Decoying 101

Decoying 101

Decoying birds can be a challenge for any hunter.  Whether you have been hunting for decades or just starting out on your first hunt.  There are so many pieces to the puzzle to create the perfect setup, so we will go into a few of them so that your next trip may be more successful than the last.

Wind direction and speed can be a huge factor when it comes to decoying birds successfully.  Traditionally, waterfowl will land into the wind.  This is because the birds use the wind itself to help slow the bird’s speed down, and gives them a bit of a parachute effect so that they land softly rather than a screeching naval jet landing on an aircraft carrier.  So we will discuss wind direction before we get into wind speed.  But before we get into the meat and potatoes of this article, understand that when I say “birds”, I am referring to ducks and geese specifically.  When you set up your decoys, whether it be on land or on water, you want the birds to be landing into your decoy spread from 15-20 yards from you.  I say this because you don’t want them landing right on top of you or your shotgun will not have the distance to expand your shot cone.  A shot cone is the spreading of the pellets, or shot, coming from the muzzle of your shotgun.  The closer the target is to you, the tighter the shot cone is and denser the shot pattern is.  A tight pattern is a good thing, but being too tight and to close of distances makes it difficult to hit your target and if you actually do connect, you’re going to destroy the bird rather than keep most of the meat intact.  As far as wind direction, I like to be set up with the decoys in front of me but with the wind traveling in a side to side direction.  I don’t set my decoys up wind because the birds will be flying over me to get to the decoy spread.  I also don’t set up my decoys downwind because it will ultimately be giving you’re a longer shot at the birds.  So in saying all of this, if the wind is blowing East to West, I will set up my decoys either Northwest or Southwest of where I will be set up as the hunter.  This is so the birds will be landing in the decoys in front of me and it will be a side to side shot rather than a overhead or reaching shot.IMG_1347[1]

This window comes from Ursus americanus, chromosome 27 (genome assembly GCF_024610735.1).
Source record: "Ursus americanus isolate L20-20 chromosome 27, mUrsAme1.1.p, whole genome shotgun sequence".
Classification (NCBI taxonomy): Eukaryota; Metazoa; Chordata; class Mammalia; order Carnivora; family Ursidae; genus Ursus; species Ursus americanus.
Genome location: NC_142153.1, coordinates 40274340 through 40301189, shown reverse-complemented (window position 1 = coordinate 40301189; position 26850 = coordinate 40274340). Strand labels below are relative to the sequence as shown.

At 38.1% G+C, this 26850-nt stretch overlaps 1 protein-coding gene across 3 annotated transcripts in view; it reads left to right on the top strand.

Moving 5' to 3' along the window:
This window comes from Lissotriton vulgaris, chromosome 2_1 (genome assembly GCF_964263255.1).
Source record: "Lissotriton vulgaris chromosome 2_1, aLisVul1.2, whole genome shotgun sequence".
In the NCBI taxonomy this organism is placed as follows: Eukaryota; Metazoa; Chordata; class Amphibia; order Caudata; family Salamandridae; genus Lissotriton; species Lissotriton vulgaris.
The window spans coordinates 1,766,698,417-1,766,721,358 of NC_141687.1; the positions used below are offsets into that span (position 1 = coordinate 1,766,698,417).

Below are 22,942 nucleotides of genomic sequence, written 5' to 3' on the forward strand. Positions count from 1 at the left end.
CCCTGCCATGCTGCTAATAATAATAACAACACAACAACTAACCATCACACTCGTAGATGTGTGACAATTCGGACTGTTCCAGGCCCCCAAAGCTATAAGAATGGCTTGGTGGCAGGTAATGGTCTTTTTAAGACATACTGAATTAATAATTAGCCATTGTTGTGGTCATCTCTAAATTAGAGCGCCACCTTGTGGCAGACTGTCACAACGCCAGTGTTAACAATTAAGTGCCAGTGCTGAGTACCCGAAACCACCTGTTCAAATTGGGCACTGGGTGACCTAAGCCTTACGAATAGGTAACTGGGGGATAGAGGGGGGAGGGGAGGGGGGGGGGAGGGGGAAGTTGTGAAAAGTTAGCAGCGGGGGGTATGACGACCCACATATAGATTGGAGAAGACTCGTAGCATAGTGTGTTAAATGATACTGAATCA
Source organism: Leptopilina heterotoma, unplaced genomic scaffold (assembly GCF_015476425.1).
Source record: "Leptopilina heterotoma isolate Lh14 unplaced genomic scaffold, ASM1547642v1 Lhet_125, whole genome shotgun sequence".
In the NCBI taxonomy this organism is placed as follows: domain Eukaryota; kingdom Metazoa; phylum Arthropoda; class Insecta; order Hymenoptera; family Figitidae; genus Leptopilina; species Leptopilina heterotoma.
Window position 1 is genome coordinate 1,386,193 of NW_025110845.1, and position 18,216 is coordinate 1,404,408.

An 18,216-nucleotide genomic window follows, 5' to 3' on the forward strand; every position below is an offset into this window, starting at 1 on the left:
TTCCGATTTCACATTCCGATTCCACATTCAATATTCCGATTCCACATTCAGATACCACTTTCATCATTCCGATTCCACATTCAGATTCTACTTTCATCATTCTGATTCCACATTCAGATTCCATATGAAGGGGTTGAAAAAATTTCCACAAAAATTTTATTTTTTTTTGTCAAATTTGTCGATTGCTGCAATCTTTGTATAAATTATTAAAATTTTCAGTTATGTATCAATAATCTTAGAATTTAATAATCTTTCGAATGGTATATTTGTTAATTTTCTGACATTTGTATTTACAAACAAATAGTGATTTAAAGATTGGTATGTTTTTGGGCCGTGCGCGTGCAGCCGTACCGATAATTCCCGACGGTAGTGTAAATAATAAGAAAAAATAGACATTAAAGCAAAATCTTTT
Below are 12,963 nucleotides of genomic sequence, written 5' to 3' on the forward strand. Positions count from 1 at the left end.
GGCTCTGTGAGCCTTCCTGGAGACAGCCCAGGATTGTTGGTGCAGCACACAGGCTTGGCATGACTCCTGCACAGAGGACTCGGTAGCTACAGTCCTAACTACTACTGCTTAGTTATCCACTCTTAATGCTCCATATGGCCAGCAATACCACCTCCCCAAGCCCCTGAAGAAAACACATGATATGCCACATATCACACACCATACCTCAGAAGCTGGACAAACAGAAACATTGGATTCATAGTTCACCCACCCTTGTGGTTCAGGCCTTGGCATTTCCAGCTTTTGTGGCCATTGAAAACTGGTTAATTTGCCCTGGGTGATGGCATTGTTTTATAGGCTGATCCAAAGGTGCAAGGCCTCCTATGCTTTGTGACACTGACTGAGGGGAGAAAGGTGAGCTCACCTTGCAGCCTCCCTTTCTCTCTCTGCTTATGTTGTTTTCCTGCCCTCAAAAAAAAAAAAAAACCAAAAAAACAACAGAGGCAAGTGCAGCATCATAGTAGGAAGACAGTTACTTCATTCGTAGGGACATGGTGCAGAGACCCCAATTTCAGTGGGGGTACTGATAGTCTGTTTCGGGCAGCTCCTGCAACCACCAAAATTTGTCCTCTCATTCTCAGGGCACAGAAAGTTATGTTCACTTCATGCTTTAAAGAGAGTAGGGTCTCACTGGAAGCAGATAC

In regards to wind speed, the greater the wind, the more pronounced it is for the birds to land into the wind.  With a very low wind speed, wind direction is not as important because the wind is having little to no effect on the bird’s flight.  With high winds, birds will use this wind in their favor for landing.  When the wind is very high, you might want to try and find somewhere that the wind is being blocked by some sort of structure.  Just like humans, birds don’t want to be stuck out in terrible weather unless they have to.  So sometimes finding a refuge away from foul weather or high speed winds may be your ticket to success.

The size of your decoy spread is also something to consider.  There are many schools of thought when it comes to the size of your decoy spread.  Some say bigger is better, other say only a dozen is necessary, some say only a couple is sufficient.  In my experience, all of them are true.  It all depends on where you are hunting and what kind of numbers of birds you may be facing.  Those who hunt in Canada and see tens of thousands of birds in one flock, you may consider having the biggest spread you can make, having the most amount of decoys you can afford or get your hands on.  Other locations such as small ponds, or lakes, you may want to dial down the number of decoys and make your spread look more natural to your location.  Hunting a small acre pond does not require 500 decoys.  That is daunting to set up and maximum overload for that type of location.  If you are hunting open water, which is primarily where I hunt these days, a few dozen decoys and spinning wing decoys usually suffices.  If the water I am hunting is very large such as the Chesapeake Bay or the ocean, I may dial up the number of decoys so that my area looks more like a sanctuary.

The best design of a decoy set up I have found to be in the shape of a U or a J.  The reason for this is that the up area of the U or J is where the birds are more inclined to land.  You would placed yourself as the hunter below the curl of the U and the J.  The wind would be blowing in the direction of the open area of the U or J.  This set up work for both land and water applications.

These are more general guidelines to decoying, but in further articles, I will be going in depth on different set ups, different applications for water and land, and better ways to put you on birds.  Until next time, good hunting and be safe.

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